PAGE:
Like Up, this is a film that many people rank very highly. Normally I’m a sucker for a post-apocalyptic tale and the first ten minutes or so are very cool, but then EVE arrives. Rewatching this today I realize what a frightening depiction of women she is and that WALL*E is not much more than a “nice guy” stalker for most of the film. Combine that with the fact that the second half is a mess that gets bogged down in preachy, heavy-handed commentary on consumerism and socialism, and yeah, I have an even lower opinion of this one than I started (even though I actually liked the EVE–WALL*E couple more this time around). Note: The sound design is absolutely f*cking brilliant in this film.


  1. Brave (2012). Score: P=1/2, I=1, X=5, A=5, R=2  Total: 16
    Brave inevitably gets placed very low on many “best of” Pixar lists; however, I think that may be because its story structure resembles standard animated fare more than some of Pixar’s other recent creative leaps. And, it must be said, most of the lists I found were written by men, so that may play a role as well. While Pixar seems not to have known quite what to do with its first female protagonist, the narrative is actually pretty tight. Rather than the usual action/humor mix, this was more of an old-fashioned swashbuckler adventure, like The Adventures of Robin Hood or The Court Jester. And the visuals are gorgeous: Brave is really right up there with Ratatouille and the opening of WALL*E for the richness and texture of its animated world.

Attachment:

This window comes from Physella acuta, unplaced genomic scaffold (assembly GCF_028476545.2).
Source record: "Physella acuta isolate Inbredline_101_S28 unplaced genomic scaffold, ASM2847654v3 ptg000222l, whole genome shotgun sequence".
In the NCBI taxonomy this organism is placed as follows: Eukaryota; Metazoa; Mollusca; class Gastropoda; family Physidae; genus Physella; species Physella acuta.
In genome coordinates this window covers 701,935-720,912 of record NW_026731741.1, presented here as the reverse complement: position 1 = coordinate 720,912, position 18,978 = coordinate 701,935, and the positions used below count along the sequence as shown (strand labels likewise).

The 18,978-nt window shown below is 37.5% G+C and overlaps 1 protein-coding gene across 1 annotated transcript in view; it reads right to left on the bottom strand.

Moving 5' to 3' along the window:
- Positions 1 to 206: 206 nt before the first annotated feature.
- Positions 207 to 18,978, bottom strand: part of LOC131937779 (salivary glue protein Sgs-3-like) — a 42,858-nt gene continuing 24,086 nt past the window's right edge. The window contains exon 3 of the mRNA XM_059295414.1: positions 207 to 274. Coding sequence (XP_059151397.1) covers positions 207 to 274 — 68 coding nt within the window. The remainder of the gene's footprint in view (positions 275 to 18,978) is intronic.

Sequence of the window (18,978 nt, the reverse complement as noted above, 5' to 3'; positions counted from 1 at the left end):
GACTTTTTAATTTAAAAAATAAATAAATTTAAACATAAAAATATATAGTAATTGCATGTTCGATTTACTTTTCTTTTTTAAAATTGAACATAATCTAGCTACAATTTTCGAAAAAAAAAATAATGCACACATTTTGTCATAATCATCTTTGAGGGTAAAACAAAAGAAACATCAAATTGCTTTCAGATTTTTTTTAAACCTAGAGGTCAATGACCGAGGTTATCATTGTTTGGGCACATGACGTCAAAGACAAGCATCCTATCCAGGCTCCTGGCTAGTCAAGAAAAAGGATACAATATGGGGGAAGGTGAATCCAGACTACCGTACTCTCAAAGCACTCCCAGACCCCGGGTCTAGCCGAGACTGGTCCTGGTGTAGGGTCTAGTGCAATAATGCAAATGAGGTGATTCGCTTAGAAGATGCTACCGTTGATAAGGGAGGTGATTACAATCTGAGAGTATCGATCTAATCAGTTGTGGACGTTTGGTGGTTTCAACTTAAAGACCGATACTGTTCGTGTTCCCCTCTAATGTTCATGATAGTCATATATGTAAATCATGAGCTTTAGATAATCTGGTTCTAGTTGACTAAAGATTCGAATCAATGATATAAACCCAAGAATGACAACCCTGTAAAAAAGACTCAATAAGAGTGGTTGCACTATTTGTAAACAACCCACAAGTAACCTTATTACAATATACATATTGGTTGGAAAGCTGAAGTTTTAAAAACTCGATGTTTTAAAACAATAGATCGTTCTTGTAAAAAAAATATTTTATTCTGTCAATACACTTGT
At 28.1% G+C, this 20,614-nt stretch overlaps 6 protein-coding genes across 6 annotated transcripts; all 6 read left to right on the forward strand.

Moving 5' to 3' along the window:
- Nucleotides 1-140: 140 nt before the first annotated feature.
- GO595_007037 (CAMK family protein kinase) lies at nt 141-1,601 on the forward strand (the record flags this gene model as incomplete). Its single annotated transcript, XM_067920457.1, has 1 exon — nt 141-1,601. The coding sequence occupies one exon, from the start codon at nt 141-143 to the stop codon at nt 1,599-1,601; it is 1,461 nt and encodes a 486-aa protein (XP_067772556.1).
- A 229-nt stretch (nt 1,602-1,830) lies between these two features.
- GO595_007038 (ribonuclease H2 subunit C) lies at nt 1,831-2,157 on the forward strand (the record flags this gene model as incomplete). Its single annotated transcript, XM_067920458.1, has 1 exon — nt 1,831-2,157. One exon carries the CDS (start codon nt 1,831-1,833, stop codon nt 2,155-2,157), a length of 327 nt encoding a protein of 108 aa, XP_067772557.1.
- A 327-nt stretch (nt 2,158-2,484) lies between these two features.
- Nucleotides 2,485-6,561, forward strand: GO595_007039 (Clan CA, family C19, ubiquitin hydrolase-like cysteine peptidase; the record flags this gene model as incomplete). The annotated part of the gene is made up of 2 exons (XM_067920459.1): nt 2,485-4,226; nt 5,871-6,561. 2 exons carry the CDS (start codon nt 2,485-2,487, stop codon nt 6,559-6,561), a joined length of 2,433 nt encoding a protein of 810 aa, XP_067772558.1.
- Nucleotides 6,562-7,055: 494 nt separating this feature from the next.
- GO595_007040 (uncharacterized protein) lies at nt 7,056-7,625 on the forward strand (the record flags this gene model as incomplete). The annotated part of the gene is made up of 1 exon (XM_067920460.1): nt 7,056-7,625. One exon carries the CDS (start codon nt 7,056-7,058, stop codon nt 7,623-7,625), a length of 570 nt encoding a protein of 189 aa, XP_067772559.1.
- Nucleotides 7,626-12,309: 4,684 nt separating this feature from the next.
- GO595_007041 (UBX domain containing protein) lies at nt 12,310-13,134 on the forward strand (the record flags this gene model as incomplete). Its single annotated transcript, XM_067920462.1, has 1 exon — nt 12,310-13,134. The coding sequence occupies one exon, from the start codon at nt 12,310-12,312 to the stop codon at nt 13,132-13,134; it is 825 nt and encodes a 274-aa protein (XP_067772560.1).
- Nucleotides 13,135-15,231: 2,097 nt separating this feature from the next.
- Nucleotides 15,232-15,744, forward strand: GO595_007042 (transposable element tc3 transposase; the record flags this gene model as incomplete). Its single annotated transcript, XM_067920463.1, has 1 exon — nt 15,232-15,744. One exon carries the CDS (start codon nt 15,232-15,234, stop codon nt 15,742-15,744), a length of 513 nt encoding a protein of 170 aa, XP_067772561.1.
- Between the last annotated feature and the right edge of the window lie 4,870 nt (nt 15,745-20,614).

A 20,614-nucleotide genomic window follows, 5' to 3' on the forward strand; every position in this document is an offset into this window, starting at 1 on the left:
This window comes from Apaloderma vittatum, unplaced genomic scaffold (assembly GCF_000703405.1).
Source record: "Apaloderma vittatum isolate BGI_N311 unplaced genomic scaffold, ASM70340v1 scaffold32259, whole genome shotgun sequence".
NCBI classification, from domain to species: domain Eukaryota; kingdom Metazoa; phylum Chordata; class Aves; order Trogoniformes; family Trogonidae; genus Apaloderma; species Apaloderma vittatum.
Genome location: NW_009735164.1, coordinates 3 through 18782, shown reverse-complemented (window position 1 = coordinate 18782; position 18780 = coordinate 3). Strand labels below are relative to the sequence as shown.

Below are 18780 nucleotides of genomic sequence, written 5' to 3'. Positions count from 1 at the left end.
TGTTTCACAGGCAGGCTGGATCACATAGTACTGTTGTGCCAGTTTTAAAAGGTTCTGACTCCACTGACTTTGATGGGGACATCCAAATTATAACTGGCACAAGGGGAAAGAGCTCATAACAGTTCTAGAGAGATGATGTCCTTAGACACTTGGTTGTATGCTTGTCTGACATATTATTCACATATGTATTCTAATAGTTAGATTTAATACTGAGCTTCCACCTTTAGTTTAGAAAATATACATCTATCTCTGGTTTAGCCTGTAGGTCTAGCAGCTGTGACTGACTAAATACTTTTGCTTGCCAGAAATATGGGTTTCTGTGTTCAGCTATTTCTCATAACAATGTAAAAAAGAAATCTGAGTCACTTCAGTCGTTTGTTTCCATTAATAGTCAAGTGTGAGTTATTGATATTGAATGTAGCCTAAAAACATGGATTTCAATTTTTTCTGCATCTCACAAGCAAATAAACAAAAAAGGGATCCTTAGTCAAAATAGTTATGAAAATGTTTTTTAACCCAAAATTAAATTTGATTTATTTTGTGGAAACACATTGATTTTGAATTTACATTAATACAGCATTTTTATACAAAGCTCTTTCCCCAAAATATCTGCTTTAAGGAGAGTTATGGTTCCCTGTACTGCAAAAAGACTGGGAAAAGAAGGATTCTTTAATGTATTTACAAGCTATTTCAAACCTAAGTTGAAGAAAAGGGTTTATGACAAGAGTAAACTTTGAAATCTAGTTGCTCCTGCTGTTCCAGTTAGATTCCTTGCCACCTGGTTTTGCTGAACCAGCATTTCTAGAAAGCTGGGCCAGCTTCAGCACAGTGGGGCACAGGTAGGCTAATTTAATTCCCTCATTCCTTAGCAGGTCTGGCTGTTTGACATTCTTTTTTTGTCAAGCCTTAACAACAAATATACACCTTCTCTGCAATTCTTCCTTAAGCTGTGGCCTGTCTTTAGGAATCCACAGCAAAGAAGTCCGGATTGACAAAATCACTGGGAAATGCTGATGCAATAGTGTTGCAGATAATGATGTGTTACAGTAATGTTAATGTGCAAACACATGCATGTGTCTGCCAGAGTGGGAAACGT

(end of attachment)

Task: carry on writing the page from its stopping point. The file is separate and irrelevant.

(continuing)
1. Toy Story 2 (1999). Score: P=2/3, I=3, X=2, A=1, R=3  Total: 14
    This is where Pixar starts to lean a bit too heavily on the fleeting innocence of childhood theme that it introduced in the original Toy Story. The second time around, I was remarkably underwhelmed during “When She Loved Me.” It really stops the movie in its tracks and is not necessary to the plot. Of course, the plots of the Toy Story films are all fairly similar—the toys have to make it back home—but this builds nicely on the world set out in the original. However, I think the film suffers somewhat from having the toys separated for so long. There are probably more obvious laughs here than in the original, but it doesn’t seem as cohesive. As happens with many Pixar films, it sort of falls apart in the third act.
  1. Up (2009). Score: P=2/2, I=2, X=1, A=3, R=2  Total: 12